Study Finds That Students At Lower-Ranked Law Schools Prefer Online Classes More

A new study found that students from lower-ranked law schools, older students, caregivers, and students in racially underrepresented groups are more receptive to online law school classes than their counterparts at more elite schools.

Thirty-five percent of surveyed students attending law schools ranked 150th or below by U.S. News & World Report said they prefer attending classes online. Only 24% of surveyed students from schools ranked in the top 50 said they prefer online courses, according to a recent report by AccessLex Institute, a nonprofit that advocates for accessibility and affordability in legal education.

Those findings suggest that broadening access to remote classes could make law school more accessible to older students and those with caregiving responsibilities, the authors said.

“If you are thinking about expanding distance education at your institution, consider the fact that not every student is going to be attracted to online courses for the same reasons,” said study co-author Tiffane Cochran, Vice-President of Research at AccessLex.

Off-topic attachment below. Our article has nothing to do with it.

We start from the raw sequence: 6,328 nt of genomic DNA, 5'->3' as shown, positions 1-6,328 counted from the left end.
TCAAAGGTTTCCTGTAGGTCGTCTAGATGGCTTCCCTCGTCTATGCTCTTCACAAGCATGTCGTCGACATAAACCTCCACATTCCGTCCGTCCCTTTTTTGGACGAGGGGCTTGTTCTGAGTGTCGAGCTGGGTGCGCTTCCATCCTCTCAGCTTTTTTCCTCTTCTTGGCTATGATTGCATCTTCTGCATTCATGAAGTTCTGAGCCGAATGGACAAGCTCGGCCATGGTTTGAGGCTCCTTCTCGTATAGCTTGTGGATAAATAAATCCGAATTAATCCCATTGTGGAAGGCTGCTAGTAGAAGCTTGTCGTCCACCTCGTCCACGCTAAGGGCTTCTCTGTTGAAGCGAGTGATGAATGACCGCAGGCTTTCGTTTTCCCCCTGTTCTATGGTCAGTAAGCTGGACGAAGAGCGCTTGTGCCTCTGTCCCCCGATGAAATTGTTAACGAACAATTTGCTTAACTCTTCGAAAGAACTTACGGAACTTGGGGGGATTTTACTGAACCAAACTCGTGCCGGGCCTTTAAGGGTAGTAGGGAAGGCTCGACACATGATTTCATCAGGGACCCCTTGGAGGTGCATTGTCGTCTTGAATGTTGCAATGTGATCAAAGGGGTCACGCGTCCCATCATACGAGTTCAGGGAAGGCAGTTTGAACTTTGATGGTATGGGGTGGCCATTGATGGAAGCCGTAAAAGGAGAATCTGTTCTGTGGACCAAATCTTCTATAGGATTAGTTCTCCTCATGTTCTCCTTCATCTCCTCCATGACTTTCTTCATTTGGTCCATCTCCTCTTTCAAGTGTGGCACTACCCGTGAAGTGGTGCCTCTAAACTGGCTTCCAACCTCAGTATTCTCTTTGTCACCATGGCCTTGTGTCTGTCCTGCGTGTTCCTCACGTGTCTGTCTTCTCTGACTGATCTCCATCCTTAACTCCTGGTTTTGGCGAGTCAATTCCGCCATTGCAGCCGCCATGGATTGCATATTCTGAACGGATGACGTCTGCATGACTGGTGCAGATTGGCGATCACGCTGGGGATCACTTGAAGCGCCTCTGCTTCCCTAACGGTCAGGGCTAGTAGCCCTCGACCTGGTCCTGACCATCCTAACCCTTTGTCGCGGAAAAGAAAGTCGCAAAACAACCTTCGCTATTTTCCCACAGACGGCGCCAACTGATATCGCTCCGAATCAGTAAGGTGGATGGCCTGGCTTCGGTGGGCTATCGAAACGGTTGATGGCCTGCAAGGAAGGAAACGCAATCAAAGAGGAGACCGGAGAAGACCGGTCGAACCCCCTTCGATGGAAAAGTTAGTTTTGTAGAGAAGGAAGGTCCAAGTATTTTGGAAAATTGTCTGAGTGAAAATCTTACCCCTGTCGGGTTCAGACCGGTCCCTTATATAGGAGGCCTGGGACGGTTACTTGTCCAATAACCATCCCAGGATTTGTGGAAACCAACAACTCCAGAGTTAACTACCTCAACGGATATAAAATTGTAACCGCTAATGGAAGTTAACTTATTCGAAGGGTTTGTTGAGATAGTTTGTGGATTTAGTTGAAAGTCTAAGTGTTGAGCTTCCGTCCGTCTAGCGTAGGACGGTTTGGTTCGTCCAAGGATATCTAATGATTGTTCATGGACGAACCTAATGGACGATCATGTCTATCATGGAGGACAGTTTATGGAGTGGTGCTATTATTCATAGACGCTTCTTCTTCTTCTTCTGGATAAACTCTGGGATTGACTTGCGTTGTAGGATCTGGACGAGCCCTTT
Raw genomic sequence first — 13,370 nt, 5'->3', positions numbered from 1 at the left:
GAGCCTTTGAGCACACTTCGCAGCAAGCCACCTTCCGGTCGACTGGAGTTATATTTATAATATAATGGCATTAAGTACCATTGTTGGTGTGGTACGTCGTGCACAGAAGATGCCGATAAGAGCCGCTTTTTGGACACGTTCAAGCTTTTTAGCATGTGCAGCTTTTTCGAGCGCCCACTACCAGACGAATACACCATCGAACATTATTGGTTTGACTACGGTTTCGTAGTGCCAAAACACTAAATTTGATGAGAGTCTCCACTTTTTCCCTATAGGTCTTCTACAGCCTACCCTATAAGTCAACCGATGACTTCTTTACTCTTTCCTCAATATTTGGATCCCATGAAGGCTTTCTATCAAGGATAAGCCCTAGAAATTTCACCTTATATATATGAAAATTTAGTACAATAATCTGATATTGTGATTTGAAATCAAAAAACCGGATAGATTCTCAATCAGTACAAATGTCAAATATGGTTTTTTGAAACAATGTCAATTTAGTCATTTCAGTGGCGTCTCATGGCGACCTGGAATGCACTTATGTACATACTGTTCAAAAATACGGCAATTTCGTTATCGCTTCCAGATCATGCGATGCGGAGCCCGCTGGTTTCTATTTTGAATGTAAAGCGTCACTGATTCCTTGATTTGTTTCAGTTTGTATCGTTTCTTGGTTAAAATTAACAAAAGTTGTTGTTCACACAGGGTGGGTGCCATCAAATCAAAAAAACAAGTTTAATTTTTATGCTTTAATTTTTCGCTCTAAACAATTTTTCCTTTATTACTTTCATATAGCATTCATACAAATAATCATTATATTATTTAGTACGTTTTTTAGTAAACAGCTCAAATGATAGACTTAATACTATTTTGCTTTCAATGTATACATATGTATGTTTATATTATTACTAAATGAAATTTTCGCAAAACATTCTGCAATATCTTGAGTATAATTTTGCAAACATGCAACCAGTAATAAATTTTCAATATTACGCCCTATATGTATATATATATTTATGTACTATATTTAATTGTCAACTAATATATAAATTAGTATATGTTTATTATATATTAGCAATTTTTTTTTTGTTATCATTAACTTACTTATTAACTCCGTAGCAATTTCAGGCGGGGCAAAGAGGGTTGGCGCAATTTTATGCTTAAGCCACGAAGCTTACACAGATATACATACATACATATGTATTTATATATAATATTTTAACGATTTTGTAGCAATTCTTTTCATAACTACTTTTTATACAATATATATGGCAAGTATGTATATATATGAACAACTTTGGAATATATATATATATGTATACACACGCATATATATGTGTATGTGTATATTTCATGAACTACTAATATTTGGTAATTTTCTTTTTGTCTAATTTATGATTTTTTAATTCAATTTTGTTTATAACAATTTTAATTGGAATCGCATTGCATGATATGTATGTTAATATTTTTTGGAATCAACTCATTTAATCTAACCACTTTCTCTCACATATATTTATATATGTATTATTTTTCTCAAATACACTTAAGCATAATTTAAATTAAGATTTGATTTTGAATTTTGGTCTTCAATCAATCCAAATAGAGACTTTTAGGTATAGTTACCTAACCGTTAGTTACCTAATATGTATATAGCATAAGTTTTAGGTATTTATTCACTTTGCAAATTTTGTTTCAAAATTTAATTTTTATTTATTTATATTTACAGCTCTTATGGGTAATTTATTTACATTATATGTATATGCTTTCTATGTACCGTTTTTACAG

AccessLex and Gallup first surveyed more than 1,700 law students at 147 schools in the spring of 2021 to gauge their perceptions of online classes, after the pandemic shifted classes online the previous year. They repeated the survey to 820 of the same law students in the spring of 2022 to learn whether their feelings about online learning had changed after faculty and schools had more time to adapt to the new format.
The second survey showed that satisfaction with remote classes improved over time, with 78% rating their program as either good or excellent, up from 57% in the 2021 survey.
The third and final AccessLex remote class study used the earlier data to examine how the online experience differed across student groups. It found that 63% of students taking online courses reported feeling emotionally drained by those classes, compared to 48% of students taking in-person classes.
Significantly lower percentages of students in racially underrepresented groups, caregivers, students over 30, and those at lower-ranked law schools each reported being disappointed by online classes than their counterpart did.
You can read more about the study here.

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